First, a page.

This forum has been closed.
    Comment Sorting
    Comments
         
    by: Adam from: UK
    October 16, 2013 2:00 AM
    Zeidan needs to crack down fast with his kidnappers and their co-conspirators in parliament. This would send a message to those who want him to fail so that they could take over. The main suspects are of course the islamists like members of the Muslim Brotherhood and other Islamist groups. They are the loud minority and try anything to derail the government and provoke Zeidan into a violent reaction to win public suppor. The problem is that they are morally bankrupt with their conniving and back handing. Always undermining the government but always under-estimating the patient Libyan people. Actually all Zeidanhas to do is ride out their criticism and the public will rip into them at the right opportunity. We are sick of their violent ways and of their stand against progress.


    by: Mustafa from: Canada
    October 15, 2013 10:24 PM
    PM Zeidan seeks revenge for his abduction while he never sought justice for those who have been abducted, kill, or tortured in the illegal jails of Libya. PM Zeidan has no shame in his failure to exert the authority of the law in Libya, and rather continues to insist he is the savior. In deed, the Libyans have given up hope and should consider the removal of Zeidan without any further delay and further turmoil. The GNC will bear the responsibility of failure of not acting to remove Zeidan and replacing him with a more effective candidate. Failing this, the GNC shall have its day to reckon with.

    Featured Videos

    Your JavaScript is turned off or you have an old version of Adobe's Flash Player. Get the latest Flash player.
    Turkish Kurd Islamist Rally Stokes Tensionsi
    X
    April 29, 2016 12:28 AM
    In a sign of the rising power of Islamists in Turkey, more than 100,000 people recently gathered in Diyarbakir, the main city in Turkey’s predominantly Kurdish southeast, to mark the birthday of the Prophet Muhammad. The gathering highlighted tensions with the pro-secular Kurdish nationalist movement. Dorian Jones reports from Diyarbakir.
    Video

    Video Turkish Kurd Islamist Rally Stokes Tensions

    In a sign of the rising power of Islamists in Turkey, more than 100,000 people recently gathered in Diyarbakir, the main city in Turkey’s predominantly Kurdish southeast, to mark the birthday of the Prophet Muhammad. The gathering highlighted tensions with the pro-secular Kurdish nationalist movement. Dorian Jones reports from Diyarbakir.
    Video

    Video Pakistani School Helps Slum Kids

    Master Mohammad Ayub runs a makeshift school in a public park in Islamabad. Thousands of poor children have benefited from his services over the years, but, as VOA's Ayesha Tanzeem reports, roughly 25 million school-age youths don't get an education in Pakistan.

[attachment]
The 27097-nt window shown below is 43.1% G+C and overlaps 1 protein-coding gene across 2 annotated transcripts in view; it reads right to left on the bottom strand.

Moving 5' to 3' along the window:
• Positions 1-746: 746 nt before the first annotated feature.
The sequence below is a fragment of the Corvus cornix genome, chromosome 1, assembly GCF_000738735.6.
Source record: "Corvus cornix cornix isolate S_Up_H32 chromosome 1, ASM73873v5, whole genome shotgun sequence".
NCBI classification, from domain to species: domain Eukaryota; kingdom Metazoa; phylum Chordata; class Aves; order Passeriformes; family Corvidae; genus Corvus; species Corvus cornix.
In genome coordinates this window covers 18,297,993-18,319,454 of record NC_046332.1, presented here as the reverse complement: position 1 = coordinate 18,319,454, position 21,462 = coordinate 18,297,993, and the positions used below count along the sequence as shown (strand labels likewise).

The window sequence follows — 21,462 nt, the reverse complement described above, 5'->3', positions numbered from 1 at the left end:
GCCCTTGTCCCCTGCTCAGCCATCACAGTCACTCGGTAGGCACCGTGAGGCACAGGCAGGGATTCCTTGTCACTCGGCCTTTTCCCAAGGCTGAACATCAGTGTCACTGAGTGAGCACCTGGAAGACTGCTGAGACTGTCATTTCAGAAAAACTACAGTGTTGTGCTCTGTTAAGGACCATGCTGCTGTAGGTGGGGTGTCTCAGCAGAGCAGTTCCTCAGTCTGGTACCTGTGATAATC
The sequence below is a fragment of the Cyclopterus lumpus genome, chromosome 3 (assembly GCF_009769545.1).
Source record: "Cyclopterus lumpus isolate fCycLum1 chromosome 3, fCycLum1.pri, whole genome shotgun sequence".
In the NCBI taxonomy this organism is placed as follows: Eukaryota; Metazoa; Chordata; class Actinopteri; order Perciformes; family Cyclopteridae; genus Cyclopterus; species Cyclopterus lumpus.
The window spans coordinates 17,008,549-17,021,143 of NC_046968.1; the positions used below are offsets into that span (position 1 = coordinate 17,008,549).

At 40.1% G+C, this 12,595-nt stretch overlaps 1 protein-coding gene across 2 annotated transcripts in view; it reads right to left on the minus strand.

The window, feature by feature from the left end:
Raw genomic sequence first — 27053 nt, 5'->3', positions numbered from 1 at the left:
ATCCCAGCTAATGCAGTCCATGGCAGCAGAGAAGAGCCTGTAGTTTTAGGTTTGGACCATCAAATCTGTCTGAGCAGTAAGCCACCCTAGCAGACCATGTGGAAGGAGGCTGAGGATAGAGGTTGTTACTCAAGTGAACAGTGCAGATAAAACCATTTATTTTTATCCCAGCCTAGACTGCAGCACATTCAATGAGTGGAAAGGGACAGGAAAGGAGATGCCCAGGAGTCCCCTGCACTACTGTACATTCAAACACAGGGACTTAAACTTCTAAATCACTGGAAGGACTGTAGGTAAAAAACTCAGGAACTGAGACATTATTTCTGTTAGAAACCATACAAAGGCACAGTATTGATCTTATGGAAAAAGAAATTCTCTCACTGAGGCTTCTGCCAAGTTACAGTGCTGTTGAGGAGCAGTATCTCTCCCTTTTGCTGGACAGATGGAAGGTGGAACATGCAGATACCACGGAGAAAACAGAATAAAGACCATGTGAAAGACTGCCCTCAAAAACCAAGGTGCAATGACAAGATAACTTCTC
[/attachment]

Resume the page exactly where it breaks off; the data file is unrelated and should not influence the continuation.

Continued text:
Video

    Video Florida’s Weeki Wachee ‘Mermaids’ Make a Splash

    Since 1947, ‘mermaids’ have fascinated tourists at central Florida’s Weeki Wachee Springs State Park with their fluid movements and synchronized ballet. Performing underwater has its challenges, including cold temperatures and a steady current, as VOA’s Lin Yang and Joseph Mok report.
    Video

    Video Somali, African Union Forces Face Resurgent Al-Shabab

    The Islamic State terror group claimed its first attack in Somalia earlier this week, though the claim has not been verified by forces on the ground. Meanwhile, al-Shabab militants have stepped up their attacks as Somalia prepares for elections later this year. Henry Ridgwell reports there are growing frustrations among Somalia’s Western backers over the country’s slow progress in forming its own armed forces to establish security after 25 years of chaos.
    Video

    Video Bangladesh Targeted Killings Spark Wave of Fear

    People in Bangladesh’s capital are expressing deep concern over the brutal attacks that have killed secular blogger, and most recently a gay rights activist and an employee of the U.S. embassy. Xulhaz Mannan, an embassy protocol officer and the editor of the country’s only gay and transgender magazine Roopban; and his friend Mehboob Rabbi Tanoy, a gay rights activist, were hacked to death by five attackers in Mannan’s Dhaka home earlier this month.
    Video

    Video Documentary Tells Tale of Chernobyl Returnees

    Ukraine this week is marking the 30th anniversary of the world's worst nuclear accident, at the Chernobyl nuclear power plant. Soviet officials at first said little about the accident, but later evacuated a 2,600-square-kilometer "exclusion zone." Some people, though, came back. American directors Holly Morris and Anne Bogart created a documentary about this faithful and brave community. VOA's Tetiana Kharchenko reports from New York on "The Babushkas of Chernobyl." Carol Pearson narrates.
    Video

    Video Nigerians Feel Bite of Buhari Economic Policy

    Despite the global drop in the price of oil, Nigerian President Muhammadu Buhari has refused to allow the country's currency to devalue, leading to a shortage of foreign exchange. Chris Stein reports from Lagos businessmen and consumers are feeling the impact as the country deals with a severe fuel shortage.
    Video

    Video  Return to the Wild

    There’s a growing trend in the United States to let old or underused golf courses revert back to nature. But as Erika Celeste reports from one parcel in Grafton, Ohio, converting 39 hectares of land back to green space is a lot more complicated than just not mowing the fairway.
    Video

    Video West Urges Unity in Libya as Migrant Numbers Soar

    The Italian government says a NATO-led mission aimed at stemming the flow of migrants from Libya to Europe could be up and running by July. There are concerns that the number of migrants could soar as the route through Greece and the Balkans remains blocked. Western powers say the political chaos in Libya is being exploited by people smugglers — and they are pressuring rival groups to come together under the new unity government. VOA's Henry Ridgwell reports.
    Video

    Video Russia’s TV Rain Swims Against Tide in Sea of Kremlin Propaganda

    Russia’s media freedoms have been gradually eroded under President Vladimir Putin as his government has increased state ownership, influence, and restrictions on critical reporting. Television, where most Russians get their news, has been the main target and is now almost completely state controlled. But in the Russian capital, TV Rain stands out as an island in a sea of Kremlin propaganda.

    Special Report

    Adrift The Invisible African Diaspora